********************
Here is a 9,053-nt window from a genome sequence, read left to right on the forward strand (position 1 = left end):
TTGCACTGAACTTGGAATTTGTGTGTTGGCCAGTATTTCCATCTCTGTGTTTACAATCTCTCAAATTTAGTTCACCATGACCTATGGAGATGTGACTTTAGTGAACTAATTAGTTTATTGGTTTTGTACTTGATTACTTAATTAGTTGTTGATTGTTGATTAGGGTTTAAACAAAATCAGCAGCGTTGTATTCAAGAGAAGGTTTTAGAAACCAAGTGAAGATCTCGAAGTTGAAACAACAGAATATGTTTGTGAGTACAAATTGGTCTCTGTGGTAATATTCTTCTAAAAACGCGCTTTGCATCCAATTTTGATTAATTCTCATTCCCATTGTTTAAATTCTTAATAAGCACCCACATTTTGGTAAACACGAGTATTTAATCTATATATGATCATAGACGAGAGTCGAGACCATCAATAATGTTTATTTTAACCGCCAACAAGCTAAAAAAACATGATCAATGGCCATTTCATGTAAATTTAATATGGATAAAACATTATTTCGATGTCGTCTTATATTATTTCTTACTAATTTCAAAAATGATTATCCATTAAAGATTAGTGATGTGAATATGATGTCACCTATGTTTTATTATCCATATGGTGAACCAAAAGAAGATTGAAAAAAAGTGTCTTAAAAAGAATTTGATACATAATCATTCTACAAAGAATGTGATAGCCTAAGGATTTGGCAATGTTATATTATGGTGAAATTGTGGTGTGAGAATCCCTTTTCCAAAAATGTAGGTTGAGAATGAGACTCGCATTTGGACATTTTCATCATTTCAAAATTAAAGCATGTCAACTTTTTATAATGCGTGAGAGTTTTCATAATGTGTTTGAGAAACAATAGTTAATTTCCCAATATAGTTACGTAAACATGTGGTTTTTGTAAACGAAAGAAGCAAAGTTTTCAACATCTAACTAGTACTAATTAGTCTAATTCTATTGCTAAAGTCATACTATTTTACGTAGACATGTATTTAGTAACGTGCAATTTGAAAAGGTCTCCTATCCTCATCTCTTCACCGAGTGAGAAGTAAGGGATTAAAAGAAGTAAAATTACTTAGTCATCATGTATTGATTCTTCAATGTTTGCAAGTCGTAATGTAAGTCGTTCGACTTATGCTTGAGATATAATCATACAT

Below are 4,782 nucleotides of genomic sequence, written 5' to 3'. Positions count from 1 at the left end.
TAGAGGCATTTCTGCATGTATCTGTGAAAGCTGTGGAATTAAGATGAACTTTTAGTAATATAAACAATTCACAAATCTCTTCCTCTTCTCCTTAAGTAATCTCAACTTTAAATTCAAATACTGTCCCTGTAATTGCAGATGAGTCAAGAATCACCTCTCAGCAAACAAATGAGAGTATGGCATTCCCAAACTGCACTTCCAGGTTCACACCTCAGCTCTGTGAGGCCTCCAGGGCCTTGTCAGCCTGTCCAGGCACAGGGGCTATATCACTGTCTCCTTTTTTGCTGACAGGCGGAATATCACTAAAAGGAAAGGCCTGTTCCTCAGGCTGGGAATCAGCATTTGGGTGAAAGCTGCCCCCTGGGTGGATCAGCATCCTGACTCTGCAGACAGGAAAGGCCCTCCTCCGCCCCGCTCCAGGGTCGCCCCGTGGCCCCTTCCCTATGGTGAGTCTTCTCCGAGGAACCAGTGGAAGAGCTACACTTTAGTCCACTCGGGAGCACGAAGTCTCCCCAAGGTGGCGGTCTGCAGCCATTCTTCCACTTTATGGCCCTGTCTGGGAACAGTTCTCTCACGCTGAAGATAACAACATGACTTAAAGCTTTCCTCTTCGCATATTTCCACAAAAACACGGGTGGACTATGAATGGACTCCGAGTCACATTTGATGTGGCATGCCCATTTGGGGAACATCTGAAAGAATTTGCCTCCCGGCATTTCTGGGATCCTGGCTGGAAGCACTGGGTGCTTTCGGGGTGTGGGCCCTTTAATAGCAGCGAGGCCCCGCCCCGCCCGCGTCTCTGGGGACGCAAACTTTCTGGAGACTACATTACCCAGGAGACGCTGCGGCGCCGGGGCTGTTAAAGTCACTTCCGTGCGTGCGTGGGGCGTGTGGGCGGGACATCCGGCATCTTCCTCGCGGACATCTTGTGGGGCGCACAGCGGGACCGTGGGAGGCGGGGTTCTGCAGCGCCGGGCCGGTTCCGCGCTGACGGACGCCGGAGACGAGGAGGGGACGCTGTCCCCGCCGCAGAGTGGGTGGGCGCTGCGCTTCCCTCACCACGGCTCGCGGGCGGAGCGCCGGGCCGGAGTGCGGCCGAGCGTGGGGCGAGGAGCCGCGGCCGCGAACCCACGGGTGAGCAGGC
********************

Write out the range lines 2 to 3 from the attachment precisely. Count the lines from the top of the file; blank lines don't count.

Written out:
TTGCACTGAACTTGGAATTTGTGTGTTGGCCAGTATTTCCATCTCTGTGTTTACAATCTCTCAAATTTAGTTCACCATGACCTATGGAGATGTGACTTTAGTGAACTAATTAGTTTATTGGTTTTGTACTTGATTACTTAATTAGTTGTTGATTGTTGATTAGGGTTTAAACAAAATCAGCAGCGTTGTATTCAAGAGAAGGTTTTAGAAACCAAGTGAAGATCTCGAAGTTGAAACAACAGAATATGTTTGTGAGTACAAATTGGTCTCTGTGGTAATATTCTTCTAAAAACGCGCTTTGCATCCAATTTTGATTAATTCTCATTCCCATTGTTTAAATTCTTAATAAGCACCCACATTTTGGTAAACACGAGTATTTAATCTATATATGATCATAGACGAGAGTCGAGACCATCAATAATGTTTATTTTAACCGCCAACAAGCTAAAAAAACATGATCAATGGCCATTTCATGTAAATTTAATATGGATAAAACATTATTTCGATGTCGTCTTATATTATTTCTTACTAATTTCAAAAATGATTATCCATTAAAGATTAGTGATGTGAATATGATGTCACCTATGTTTTATTATCCATATGGTGAACCAAAAGAAGATTGAAAAAAAGTGTCTTAAAAAGAATTTGATACATAATCATTCTACAAAGAATGTGATAGCCTAAGGATTTGGCAATGTTATATTATGGTGAAATTGTGGTGTGAGAATCCCTTTTCCAAAAATGTAGGTTGAGAATGAGACTCGCATTTGGACATTTTCATCATTTCAAAATTAAAGCATGTCAACTTTTTATAATGCGTGAGAGTTTTCATAATGTGTTTGAGAAACAATAGTTAATTTCCCAATATAGTTACGTAAACATGTGGTTTTTGTAAACGAAAGAAGCAAAGTTTTCAACATCTAACTAGTACTAATTAGTCTAATTCTATTGCTAAAGTCATACTATTTTACGTAGACATGTATTTAGTAACGTGCAATTTGAAAAGGTCTCCTATCCTCATCTCTTCACCGAGTGAGAAGTAAGGGATTAAAAGAAGTAAAATTACTTAGTCATCATGTATTGATTCTTCAATGTTTGCAAGTCGTAATGTAAGTCGTTCGACTTATGCTTGAGATATAATCATACAT

Below are 4,782 nucleotides of genomic sequence, written 5' to 3'. Positions count from 1 at the left end.